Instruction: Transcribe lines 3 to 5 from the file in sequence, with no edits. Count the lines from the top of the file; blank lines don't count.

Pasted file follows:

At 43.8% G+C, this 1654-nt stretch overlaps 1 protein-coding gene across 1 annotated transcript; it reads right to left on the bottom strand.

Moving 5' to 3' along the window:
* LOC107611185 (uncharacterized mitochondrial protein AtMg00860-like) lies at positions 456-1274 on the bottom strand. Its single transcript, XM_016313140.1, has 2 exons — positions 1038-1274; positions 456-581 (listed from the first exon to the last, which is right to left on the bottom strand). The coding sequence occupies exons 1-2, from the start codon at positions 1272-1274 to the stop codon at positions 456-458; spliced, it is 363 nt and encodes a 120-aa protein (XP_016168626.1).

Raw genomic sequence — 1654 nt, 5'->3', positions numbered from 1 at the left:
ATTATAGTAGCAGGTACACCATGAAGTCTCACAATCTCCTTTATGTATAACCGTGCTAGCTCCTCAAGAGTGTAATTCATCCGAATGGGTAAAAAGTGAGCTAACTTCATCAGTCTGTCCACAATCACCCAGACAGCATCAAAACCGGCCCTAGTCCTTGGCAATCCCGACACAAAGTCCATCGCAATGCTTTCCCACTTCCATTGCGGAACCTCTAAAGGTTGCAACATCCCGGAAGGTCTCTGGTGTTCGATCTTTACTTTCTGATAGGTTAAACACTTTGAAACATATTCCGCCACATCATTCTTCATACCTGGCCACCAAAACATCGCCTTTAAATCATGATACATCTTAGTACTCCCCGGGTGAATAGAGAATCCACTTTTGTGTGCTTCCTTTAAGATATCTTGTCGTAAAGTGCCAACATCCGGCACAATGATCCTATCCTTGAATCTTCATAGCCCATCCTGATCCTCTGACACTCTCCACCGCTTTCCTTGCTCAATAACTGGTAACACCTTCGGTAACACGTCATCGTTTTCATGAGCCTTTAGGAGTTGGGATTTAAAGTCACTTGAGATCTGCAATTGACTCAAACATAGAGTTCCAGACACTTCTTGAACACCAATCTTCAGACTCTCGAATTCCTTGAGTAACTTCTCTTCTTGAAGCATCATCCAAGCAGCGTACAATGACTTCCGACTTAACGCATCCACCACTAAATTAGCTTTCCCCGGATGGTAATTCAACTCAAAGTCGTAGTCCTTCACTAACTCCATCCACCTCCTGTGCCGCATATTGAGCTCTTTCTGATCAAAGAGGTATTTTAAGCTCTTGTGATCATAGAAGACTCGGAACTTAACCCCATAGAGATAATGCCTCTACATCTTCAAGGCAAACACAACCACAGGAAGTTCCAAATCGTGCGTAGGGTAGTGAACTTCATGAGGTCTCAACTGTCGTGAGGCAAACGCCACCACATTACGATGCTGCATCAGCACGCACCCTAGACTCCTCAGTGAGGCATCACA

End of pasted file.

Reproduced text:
* LOC107611185 (uncharacterized mitochondrial protein AtMg00860-like) lies at positions 456-1274 on the bottom strand. Its single transcript, XM_016313140.1, has 2 exons — positions 1038-1274; positions 456-581 (listed from the first exon to the last, which is right to left on the bottom strand). The coding sequence occupies exons 1-2, from the start codon at positions 1272-1274 to the stop codon at positions 456-458; spliced, it is 363 nt and encodes a 120-aa protein (XP_016168626.1).

Raw genomic sequence — 1654 nt, 5'->3', positions numbered from 1 at the left:
ATTATAGTAGCAGGTACACCATGAAGTCTCACAATCTCCTTTATGTATAACCGTGCTAGCTCCTCAAGAGTGTAATTCATCCGAATGGGTAAAAAGTGAGCTAACTTCATCAGTCTGTCCACAATCACCCAGACAGCATCAAAACCGGCCCTAGTCCTTGGCAATCCCGACACAAAGTCCATCGCAATGCTTTCCCACTTCCATTGCGGAACCTCTAAAGGTTGCAACATCCCGGAAGGTCTCTGGTGTTCGATCTTTACTTTCTGATAGGTTAAACACTTTGAAACATATTCCGCCACATCATTCTTCATACCTGGCCACCAAAACATCGCCTTTAAATCATGATACATCTTAGTACTCCCCGGGTGAATAGAGAATCCACTTTTGTGTGCTTCCTTTAAGATATCTTGTCGTAAAGTGCCAACATCCGGCACAATGATCCTATCCTTGAATCTTCATAGCCCATCCTGATCCTCTGACACTCTCCACCGCTTTCCTTGCTCAATAACTGGTAACACCTTCGGTAACACGTCATCGTTTTCATGAGCCTTTAGGAGTTGGGATTTAAAGTCACTTGAGATCTGCAATTGACTCAAACATAGAGTTCCAGACACTTCTTGAACACCAATCTTCAGACTCTCGAATTCCTTGAGTAACTTCTCTTCTTGAAGCATCATCCAAGCAGCGTACAATGACTTCCGACTTAACGCATCCACCACTAAATTAGCTTTCCCCGGATGGTAATTCAACTCAAAGTCGTAGTCCTTCACTAACTCCATCCACCTCCTGTGCCGCATATTGAGCTCTTTCTGATCAAAGAGGTATTTTAAGCTCTTGTGATCATAGAAGACTCGGAACTTAACCCCATAGAGATAATGCCTCTACATCTTCAAGGCAAACACAACCACAGGAAGTTCCAAATCGTGCGTAGGGTAGTGAACTTCATGAGGTCTCAACTGTCGTGAGGCAAACGCCACCACATTACGATGCTGCATCAGCACGCACCCTAGACTCCTCAGTGAGGCATCACA